A Word on Tim Tebow.

People that follow the National Football League and the fans of the University of Florida are going to have to accept the facts: the Heisman Trophy quarterback who led the Gators to a National Championship is not going to make it as a quarterback in the NFL. We can confidently predict that he will never again start a game in the NFL. All the negatives said about him – the throwing motion, can’t read defenses, not accurate enough, not enough arm strength, etc, will forever keep this guy from starting. He won’t play for Denver, New Orleans, Washington or anyone else in the NFL.

We 100% guarantee it.


Because Danny Wuerffel has moved on.

After five NFL seasons that can only be described as lackluster, Wuerffel was released from the Washington Redskins following the 2002 season and in a blink of an eye, his days as a quarterback on a football field were over.

Wuerffel now runs a Christian ministry named “Desire Street Ministries” in the (in)famous Ninth Ward in New Orleans. Far from the one hundred thousand fans that often greeted him on Saturdays while a Gator, Wuerffel deals with the physical, emotional and spiritual poverty of the people in New Orleans. We are sure that when he left the NFL, Wuerffel could have looked back and been bitter. Instead, he relied on his Christian faith and looked forward.

This past June, Wuerffel was diagnosed with Guillain-Barre Syndrome (GBS), a disorder in which the body’s immune system attacks part of the peripheral nervous system. The body literally attacks itself. According to the National Institute of Health,

The first symptoms of this disorder include varying degrees of weakness or tingling sensations in the legs. In many instances, the weakness and abnormal sensations spread to the arms and upper body. These symptoms can increase in intensity until the muscles cannot be used at all and the patient is almost totally paralyzed. In these cases, the disorder is life-threatening and is considered a medical emergency. The patient is often put on a ventilator to assist with breathing.

Due to an early diagnosis, Wuerffel is expected to fully recover, but the road back is going to be a long one, possibly taking years.

How does all this relate to Tim Tebow?

Those Who Can, Can. Those Who Can’t, Join a Union.

Despite what you see to the left – the NFL logo with a rusted lock and chain to signify the NFL lockout – this post is going to be about unions. The case study of “Unions Gone Wild” is going to be the NFL Player’s Association. (The union that doesn’t exist except for the fact the union head is in charge of negotiating for the player’s non-union. More on that in a minute.) It is also going to be a post on forum shopping, and the power of the government to strip people of one of the most cherished rights: the right of people to own property and to control the direction and dispensation of that property.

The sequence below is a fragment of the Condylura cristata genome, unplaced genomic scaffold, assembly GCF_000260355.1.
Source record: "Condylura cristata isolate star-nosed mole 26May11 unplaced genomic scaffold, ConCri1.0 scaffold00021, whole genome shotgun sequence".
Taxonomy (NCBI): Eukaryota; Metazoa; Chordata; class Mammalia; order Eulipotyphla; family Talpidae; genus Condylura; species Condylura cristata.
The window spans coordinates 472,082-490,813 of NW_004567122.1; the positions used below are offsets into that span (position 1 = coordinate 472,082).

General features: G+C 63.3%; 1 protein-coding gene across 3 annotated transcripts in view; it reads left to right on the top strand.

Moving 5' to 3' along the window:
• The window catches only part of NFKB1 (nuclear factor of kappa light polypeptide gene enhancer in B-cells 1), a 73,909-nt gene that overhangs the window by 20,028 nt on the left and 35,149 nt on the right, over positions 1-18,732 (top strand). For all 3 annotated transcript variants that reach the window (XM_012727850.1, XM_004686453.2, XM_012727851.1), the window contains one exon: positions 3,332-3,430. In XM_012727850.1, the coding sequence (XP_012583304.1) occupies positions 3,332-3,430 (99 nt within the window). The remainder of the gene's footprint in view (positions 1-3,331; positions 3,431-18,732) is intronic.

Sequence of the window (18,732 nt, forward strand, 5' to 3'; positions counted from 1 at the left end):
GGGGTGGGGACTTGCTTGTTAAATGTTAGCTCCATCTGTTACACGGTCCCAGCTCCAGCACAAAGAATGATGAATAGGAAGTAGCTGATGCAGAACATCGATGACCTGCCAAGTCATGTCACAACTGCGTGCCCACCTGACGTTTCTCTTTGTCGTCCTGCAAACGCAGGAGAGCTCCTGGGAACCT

For those who have been hibernating and have only now come out of their caves since Easter, the NFL as a company and the owners have been involved in a labor dispute with NFL players bargaining under the union known as the NFL Players Association. Under the terms of the Collective Bargaining Agreement between the union and the owners, the owners announced that they were legally going to opt out of the CBA and wanted to negotiate a new agreement. This was announce several years ago. When the actual dissolution of the CBA occurred neither party was surprised. The owners had negotiated agreements with other other providers of services (namely the television networks) to have a war chest with which to sustain what might be a lengthy negotiation. The union started a fund to help players to weather the labor impasse as well as offering financial advice to players.

What’s Wrong With Unions

There is a big union / management fight taking place in the US right now and if you look at it closely, this fight exemplifies what is wrong with unions today.

I’m not talking about the union fight with the teachers and public sector workers in Wisconsin. I am not talking about the teacher’s union’s fight with Governor Chris Christie of New Jersey. I am not talking about the public workers unions’ fight in Ohio.

I am talking about the NFL and negotiations between the team owners and the NFL Players Association.

There is little doubt that the National Football League is the most watched sport in America. It is more popular than the “national pastime,” Major League Baseball. It isn’t even close. The reason I mention this is because the popularity of the NFL translates into money. Lots of money. The NFL’s 9 billion dollar a year revenue is greater than the GNP of 63 countries in the world.

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